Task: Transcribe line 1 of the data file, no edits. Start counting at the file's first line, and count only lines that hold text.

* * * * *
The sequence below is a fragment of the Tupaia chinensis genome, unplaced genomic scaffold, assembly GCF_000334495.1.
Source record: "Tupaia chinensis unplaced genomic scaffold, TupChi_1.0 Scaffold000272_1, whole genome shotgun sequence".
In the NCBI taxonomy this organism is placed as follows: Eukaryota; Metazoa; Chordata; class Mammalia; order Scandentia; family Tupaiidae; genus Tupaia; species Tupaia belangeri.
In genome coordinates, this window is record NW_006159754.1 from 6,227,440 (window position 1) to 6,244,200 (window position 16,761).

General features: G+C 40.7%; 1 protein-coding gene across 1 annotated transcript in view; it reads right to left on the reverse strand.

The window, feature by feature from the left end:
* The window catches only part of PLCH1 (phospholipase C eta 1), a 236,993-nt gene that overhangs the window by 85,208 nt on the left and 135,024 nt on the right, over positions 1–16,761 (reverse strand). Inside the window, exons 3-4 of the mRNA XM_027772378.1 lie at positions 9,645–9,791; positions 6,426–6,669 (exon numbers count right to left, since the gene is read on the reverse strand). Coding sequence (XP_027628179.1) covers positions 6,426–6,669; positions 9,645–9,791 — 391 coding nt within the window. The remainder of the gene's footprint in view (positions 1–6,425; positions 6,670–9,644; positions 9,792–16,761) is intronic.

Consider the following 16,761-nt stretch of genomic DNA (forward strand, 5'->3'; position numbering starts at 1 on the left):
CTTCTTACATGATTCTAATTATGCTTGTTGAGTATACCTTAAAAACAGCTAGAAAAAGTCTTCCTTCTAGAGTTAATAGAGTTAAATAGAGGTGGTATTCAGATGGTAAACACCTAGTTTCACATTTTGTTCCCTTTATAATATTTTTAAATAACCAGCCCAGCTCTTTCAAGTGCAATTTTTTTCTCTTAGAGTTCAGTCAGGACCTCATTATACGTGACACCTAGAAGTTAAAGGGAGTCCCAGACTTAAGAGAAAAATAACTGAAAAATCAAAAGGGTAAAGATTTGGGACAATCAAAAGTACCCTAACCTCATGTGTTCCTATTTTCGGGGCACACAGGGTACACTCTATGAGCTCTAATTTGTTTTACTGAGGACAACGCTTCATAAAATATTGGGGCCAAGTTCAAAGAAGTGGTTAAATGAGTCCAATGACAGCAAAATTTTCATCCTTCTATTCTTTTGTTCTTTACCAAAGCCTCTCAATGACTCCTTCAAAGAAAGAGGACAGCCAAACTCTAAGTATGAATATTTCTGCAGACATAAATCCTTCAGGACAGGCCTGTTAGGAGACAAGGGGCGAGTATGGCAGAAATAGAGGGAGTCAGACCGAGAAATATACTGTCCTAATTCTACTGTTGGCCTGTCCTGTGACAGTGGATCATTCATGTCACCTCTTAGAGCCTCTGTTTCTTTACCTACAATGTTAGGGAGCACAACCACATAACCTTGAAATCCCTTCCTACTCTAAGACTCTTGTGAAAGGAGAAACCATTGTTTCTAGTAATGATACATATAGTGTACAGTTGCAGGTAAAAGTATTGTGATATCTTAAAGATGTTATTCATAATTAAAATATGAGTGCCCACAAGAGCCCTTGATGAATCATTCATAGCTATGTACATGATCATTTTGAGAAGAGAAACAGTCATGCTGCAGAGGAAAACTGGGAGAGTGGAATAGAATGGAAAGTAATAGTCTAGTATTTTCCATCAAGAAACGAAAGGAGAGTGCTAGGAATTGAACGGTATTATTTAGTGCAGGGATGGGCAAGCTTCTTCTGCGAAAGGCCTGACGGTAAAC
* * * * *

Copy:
The sequence below is a fragment of the Tupaia chinensis genome, unplaced genomic scaffold, assembly GCF_000334495.1.